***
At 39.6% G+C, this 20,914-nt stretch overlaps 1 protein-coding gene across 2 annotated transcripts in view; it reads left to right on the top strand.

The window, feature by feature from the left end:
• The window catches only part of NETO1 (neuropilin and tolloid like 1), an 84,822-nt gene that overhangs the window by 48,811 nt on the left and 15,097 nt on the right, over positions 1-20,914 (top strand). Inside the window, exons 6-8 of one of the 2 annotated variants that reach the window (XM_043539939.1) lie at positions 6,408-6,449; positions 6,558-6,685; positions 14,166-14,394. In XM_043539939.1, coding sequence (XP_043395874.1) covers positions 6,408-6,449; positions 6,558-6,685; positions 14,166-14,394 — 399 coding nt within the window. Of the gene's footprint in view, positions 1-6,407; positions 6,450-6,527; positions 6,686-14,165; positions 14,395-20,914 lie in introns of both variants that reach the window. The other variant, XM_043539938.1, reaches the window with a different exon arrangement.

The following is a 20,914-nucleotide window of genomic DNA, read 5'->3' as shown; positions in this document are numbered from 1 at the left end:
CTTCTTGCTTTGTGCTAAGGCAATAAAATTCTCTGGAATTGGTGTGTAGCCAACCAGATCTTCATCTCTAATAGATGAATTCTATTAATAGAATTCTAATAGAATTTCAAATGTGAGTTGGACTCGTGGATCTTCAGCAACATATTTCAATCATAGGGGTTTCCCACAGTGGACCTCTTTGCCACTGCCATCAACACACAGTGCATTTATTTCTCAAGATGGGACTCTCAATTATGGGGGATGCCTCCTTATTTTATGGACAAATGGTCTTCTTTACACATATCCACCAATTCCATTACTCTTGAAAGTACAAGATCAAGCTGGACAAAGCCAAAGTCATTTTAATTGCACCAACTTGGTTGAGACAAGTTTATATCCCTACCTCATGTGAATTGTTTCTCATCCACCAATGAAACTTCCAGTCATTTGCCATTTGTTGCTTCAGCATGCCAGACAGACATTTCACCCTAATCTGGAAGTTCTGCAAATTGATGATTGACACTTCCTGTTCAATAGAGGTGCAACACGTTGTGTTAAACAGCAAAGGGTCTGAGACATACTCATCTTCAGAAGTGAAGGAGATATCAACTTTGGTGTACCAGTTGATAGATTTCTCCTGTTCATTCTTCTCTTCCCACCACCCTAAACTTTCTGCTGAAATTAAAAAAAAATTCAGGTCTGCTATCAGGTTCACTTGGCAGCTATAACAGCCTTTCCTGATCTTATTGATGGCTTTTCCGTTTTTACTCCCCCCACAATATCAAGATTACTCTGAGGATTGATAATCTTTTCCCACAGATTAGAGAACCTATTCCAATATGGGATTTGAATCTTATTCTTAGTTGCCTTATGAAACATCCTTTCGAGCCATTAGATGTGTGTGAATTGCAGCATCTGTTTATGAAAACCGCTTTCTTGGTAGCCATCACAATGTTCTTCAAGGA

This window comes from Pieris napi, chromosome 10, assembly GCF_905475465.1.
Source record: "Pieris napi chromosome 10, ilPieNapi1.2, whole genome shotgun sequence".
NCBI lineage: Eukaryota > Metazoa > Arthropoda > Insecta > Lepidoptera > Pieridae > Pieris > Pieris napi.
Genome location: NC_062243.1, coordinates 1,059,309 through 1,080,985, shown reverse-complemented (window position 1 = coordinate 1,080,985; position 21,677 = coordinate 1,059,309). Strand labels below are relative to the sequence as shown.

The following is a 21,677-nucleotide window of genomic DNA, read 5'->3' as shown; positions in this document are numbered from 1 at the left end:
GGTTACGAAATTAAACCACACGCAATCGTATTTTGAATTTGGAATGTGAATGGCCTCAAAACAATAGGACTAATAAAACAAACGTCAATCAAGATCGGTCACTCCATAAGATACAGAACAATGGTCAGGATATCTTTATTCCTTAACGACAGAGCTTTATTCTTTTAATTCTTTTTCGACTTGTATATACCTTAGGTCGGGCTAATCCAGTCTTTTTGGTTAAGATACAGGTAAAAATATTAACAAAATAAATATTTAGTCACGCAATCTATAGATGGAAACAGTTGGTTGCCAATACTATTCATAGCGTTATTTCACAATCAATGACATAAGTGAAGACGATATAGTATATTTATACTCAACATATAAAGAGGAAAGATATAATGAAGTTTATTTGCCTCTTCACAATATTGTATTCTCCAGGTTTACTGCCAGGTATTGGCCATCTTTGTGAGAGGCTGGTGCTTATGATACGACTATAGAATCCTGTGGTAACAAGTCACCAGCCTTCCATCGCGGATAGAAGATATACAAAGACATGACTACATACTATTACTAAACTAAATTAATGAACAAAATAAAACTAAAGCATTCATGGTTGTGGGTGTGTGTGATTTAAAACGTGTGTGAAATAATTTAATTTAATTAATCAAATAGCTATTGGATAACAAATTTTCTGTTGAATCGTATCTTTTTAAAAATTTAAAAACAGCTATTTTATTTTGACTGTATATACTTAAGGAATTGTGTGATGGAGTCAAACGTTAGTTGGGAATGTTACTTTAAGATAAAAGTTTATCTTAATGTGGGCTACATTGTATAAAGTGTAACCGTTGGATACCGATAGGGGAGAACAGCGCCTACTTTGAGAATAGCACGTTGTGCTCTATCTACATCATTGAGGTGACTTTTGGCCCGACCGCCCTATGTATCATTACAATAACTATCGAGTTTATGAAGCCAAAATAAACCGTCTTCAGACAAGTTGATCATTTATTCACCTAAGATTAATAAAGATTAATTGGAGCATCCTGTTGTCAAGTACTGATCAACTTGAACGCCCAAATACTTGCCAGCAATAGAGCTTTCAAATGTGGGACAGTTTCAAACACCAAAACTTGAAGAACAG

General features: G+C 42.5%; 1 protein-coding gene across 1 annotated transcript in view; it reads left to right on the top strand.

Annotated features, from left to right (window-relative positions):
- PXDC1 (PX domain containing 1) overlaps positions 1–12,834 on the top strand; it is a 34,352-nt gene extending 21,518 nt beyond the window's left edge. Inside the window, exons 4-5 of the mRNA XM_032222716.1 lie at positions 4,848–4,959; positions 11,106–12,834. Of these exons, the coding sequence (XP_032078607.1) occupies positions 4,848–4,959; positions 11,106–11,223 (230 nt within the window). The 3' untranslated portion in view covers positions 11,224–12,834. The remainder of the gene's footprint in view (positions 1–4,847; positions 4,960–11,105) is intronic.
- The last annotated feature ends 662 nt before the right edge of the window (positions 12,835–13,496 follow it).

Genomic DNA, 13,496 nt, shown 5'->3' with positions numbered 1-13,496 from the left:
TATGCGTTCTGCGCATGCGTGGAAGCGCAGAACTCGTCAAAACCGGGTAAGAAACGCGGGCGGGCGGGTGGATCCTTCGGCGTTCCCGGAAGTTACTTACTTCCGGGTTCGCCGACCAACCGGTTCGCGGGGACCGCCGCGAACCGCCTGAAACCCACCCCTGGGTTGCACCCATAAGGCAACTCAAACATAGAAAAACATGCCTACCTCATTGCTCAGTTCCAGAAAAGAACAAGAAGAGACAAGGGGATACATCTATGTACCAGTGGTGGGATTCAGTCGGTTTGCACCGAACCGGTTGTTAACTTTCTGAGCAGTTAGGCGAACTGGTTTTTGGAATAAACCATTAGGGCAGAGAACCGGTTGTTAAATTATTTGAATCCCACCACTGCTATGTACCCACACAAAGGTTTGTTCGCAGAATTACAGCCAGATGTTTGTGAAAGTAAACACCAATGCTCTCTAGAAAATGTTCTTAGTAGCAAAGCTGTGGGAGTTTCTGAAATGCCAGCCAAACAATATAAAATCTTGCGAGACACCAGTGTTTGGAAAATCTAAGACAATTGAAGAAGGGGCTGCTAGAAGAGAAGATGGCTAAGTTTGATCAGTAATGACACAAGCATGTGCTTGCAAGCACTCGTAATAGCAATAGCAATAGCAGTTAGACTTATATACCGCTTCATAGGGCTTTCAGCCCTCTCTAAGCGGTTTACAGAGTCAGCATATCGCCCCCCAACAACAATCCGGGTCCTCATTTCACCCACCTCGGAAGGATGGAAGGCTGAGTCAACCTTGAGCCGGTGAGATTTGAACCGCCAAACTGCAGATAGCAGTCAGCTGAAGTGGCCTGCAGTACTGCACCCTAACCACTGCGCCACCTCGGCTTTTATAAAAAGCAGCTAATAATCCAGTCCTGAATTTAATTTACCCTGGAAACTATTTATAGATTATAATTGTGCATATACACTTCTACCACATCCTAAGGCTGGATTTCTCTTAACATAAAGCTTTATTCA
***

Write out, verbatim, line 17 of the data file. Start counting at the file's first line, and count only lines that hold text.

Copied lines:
TATGCGTTCTGCGCATGCGTGGAAGCGCAGAACTCGTCAAAACCGGGTAAGAAACGCGGGCGGGCGGGTGGATCCTTCGGCGTTCCCGGAAGTTACTTACTTCCGGGTTCGCCGACCAACCGGTTCGCGGGGACCGCCGCGAACCGCCTGAAACCCACCCCTGGGTTGCACCCATAAGGCAACTCAAACATAGAAAAACATGCCTACCTCATTGCTCAGTTCCAGAAAAGAACAAGAAGAGACAAGGGGATACATCTATGTACCAGTGGTGGGATTCAGTCGGTTTGCACCGAACCGGTTGTTAACTTTCTGAGCAGTTAGGCGAACTGGTTTTTGGAATAAACCATTAGGGCAGAGAACCGGTTGTTAAATTATTTGAATCCCACCACTGCTATGTACCCACACAAAGGTTTGTTCGCAGAATTACAGCCAGATGTTTGTGAAAGTAAACACCAATGCTCTCTAGAAAATGTTCTTAGTAGCAAAGCTGTGGGAGTTTCTGAAATGCCAGCCAAACAATATAAAATCTTGCGAGACACCAGTGTTTGGAAAATCTAAGACAATTGAAGAAGGGGCTGCTAGAAGAGAAGATGGCTAAGTTTGATCAGTAATGACACAAGCATGTGCTTGCAAGCACTCGTAATAGCAATAGCAATAGCAGTTAGACTTATATACCGCTTCATAGGGCTTTCAGCCCTCTCTAAGCGGTTTACAGAGTCAGCATATCGCCCCCCAACAACAATCCGGGTCCTCATTTCACCCACCTCGGAAGGATGGAAGGCTGAGTCAACCTTGAGCCGGTGAGATTTGAACCGCCAAACTGCAGATAGCAGTCAGCTGAAGTGGCCTGCAGTACTGCACCCTAACCACTGCGCCACCTCGGCTTTTATAAAAAGCAGCTAATAATCCAGTCCTGAATTTAATTTACCCTGGAAACTATTTATAGATTATAATTGTGCATATACACTTCTACCACATCCTAAGGCTGGATTTCTCTTAACATAAAGCTTTATTCA